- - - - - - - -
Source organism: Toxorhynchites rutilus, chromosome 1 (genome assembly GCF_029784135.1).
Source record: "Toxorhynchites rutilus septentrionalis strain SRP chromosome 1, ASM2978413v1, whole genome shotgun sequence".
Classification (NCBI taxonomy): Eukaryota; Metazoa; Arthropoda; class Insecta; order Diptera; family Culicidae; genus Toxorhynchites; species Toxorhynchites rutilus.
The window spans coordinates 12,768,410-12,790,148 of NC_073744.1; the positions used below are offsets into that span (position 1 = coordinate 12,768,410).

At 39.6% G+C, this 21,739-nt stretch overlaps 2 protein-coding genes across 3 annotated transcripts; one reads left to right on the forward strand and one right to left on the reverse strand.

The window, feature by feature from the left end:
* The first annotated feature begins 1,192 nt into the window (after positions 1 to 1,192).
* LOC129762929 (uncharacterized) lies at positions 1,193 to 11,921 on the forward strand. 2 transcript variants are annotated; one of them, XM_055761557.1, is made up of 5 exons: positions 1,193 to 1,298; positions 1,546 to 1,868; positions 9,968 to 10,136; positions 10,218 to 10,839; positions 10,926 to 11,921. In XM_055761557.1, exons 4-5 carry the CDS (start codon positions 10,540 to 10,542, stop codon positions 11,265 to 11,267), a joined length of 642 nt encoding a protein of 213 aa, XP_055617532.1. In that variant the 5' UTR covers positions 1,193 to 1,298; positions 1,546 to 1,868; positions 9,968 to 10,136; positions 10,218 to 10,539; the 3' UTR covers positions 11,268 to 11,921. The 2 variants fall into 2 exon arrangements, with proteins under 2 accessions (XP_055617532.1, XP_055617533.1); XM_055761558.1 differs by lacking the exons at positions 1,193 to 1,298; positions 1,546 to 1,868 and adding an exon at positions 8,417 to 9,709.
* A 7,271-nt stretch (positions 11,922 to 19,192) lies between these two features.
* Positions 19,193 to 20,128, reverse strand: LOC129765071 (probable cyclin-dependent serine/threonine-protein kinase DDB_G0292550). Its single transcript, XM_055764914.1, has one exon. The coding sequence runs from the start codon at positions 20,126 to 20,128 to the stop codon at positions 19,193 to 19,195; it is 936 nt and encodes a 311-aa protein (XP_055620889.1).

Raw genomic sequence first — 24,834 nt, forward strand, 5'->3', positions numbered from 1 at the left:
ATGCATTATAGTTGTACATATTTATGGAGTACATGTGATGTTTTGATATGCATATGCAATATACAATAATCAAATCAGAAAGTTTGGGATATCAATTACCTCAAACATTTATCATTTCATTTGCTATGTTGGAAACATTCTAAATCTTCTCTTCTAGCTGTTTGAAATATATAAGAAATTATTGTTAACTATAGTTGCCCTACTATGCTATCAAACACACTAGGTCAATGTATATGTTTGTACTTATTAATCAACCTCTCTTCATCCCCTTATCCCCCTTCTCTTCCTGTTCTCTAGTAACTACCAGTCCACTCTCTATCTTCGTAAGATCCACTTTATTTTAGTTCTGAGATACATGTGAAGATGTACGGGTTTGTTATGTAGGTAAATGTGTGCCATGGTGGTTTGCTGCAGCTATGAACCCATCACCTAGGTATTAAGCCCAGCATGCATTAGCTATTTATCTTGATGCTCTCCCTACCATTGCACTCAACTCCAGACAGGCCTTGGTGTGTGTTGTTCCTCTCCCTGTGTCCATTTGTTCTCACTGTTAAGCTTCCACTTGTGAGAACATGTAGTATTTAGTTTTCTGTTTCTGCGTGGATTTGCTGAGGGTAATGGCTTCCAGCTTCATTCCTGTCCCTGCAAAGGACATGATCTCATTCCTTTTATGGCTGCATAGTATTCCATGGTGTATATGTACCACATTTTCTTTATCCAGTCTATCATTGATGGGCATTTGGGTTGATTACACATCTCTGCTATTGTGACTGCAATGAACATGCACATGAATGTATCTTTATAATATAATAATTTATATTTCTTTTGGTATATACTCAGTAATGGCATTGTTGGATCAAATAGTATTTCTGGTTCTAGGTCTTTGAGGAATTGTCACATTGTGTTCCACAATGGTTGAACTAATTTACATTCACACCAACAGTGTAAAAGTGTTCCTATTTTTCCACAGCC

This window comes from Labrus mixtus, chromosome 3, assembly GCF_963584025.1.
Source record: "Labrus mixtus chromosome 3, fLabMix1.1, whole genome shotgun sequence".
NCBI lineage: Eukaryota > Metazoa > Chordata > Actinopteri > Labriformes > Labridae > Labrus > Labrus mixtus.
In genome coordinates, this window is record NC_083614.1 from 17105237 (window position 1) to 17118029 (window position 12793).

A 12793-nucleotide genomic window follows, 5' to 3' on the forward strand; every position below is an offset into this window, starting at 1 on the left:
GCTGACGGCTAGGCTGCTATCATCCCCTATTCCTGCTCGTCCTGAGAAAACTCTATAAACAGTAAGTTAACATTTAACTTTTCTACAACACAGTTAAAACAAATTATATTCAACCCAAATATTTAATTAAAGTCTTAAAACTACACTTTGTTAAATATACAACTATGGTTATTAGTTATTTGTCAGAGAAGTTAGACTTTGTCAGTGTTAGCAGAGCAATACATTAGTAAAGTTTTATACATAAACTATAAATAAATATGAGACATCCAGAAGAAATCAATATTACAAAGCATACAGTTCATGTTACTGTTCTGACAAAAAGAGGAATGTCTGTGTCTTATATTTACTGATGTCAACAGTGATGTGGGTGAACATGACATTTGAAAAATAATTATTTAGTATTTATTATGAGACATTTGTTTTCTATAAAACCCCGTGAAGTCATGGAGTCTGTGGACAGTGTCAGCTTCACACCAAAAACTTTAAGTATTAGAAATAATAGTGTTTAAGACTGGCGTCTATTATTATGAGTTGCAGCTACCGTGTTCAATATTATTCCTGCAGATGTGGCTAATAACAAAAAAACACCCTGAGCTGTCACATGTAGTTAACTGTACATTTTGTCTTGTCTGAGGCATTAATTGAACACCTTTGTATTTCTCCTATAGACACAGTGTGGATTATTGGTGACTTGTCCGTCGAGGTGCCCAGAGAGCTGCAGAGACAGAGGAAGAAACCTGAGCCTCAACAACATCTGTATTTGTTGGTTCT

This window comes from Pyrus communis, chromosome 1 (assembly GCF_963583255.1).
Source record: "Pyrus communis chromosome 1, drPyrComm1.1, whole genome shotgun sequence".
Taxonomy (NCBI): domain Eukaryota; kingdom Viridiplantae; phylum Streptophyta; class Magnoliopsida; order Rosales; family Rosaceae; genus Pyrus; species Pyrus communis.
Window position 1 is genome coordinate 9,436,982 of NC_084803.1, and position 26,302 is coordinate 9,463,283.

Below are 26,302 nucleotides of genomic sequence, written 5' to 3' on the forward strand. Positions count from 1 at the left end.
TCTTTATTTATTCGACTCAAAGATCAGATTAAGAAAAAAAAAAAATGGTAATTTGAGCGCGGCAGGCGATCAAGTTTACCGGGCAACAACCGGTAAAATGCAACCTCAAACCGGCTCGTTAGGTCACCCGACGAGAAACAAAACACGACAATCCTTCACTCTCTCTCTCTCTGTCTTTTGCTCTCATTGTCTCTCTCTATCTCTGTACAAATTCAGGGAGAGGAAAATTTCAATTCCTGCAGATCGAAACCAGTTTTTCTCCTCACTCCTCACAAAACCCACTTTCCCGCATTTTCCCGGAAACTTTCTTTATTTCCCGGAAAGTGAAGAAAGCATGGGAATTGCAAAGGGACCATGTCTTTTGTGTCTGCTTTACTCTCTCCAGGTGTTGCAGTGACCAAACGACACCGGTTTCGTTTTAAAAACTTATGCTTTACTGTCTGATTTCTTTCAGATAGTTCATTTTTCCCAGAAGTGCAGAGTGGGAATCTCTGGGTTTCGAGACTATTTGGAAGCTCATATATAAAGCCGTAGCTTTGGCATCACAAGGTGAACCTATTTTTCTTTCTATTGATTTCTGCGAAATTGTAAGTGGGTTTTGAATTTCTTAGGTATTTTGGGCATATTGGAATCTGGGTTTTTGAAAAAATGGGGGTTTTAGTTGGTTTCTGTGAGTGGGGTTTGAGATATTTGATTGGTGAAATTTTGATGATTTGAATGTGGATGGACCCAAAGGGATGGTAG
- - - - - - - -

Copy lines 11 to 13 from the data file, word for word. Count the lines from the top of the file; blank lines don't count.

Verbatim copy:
Raw genomic sequence first — 24,834 nt, forward strand, 5'->3', positions numbered from 1 at the left:
ATGCATTATAGTTGTACATATTTATGGAGTACATGTGATGTTTTGATATGCATATGCAATATACAATAATCAAATCAGAAAGTTTGGGATATCAATTACCTCAAACATTTATCATTTCATTTGCTATGTTGGAAACATTCTAAATCTTCTCTTCTAGCTGTTTGAAATATATAAGAAATTATTGTTAACTATAGTTGCCCTACTATGCTATCAAACACACTAGGTCAATGTATATGTTTGTACTTATTAATCAACCTCTCTTCATCCCCTTATCCCCCTTCTCTTCCTGTTCTCTAGTAACTACCAGTCCACTCTCTATCTTCGTAAGATCCACTTTATTTTAGTTCTGAGATACATGTGAAGATGTACGGGTTTGTTATGTAGGTAAATGTGTGCCATGGTGGTTTGCTGCAGCTATGAACCCATCACCTAGGTATTAAGCCCAGCATGCATTAGCTATTTATCTTGATGCTCTCCCTACCATTGCACTCAACTCCAGACAGGCCTTGGTGTGTGTTGTTCCTCTCCCTGTGTCCATTTGTTCTCACTGTTAAGCTTCCACTTGTGAGAACATGTAGTATTTAGTTTTCTGTTTCTGCGTGGATTTGCTGAGGGTAATGGCTTCCAGCTTCATTCCTGTCCCTGCAAAGGACATGATCTCATTCCTTTTATGGCTGCATAGTATTCCATGGTGTATATGTACCACATTTTCTTTATCCAGTCTATCATTGATGGGCATTTGGGTTGATTACACATCTCTGCTATTGTGACTGCAATGAACATGCACATGAATGTATCTTTATAATATAATAATTTATATTTCTTTTGGTATATACTCAGTAATGGCATTGTTGGATCAAATAGTATTTCTGGTTCTAGGTCTTTGAGGAATTGTCACATTGTGTTCCACAATGGTTGAACTAATTTACATTCACACCAACAGTGTAAAAGTGTTCCTATTTTTCCACAGCC

This window comes from Labrus mixtus, chromosome 3, assembly GCF_963584025.1.